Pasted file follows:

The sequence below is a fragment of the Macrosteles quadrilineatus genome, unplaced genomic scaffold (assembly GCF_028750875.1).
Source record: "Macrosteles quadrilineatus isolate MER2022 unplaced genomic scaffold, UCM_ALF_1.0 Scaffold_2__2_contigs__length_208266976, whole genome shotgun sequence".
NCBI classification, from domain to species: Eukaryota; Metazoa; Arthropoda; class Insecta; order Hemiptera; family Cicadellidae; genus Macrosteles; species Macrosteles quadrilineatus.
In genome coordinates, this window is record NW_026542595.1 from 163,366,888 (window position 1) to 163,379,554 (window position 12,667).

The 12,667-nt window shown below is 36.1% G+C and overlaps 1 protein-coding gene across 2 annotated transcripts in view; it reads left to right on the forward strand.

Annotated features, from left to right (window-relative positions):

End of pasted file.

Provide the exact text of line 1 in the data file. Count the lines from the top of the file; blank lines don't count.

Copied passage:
The sequence below is a fragment of the Macrosteles quadrilineatus genome, unplaced genomic scaffold (assembly GCF_028750875.1).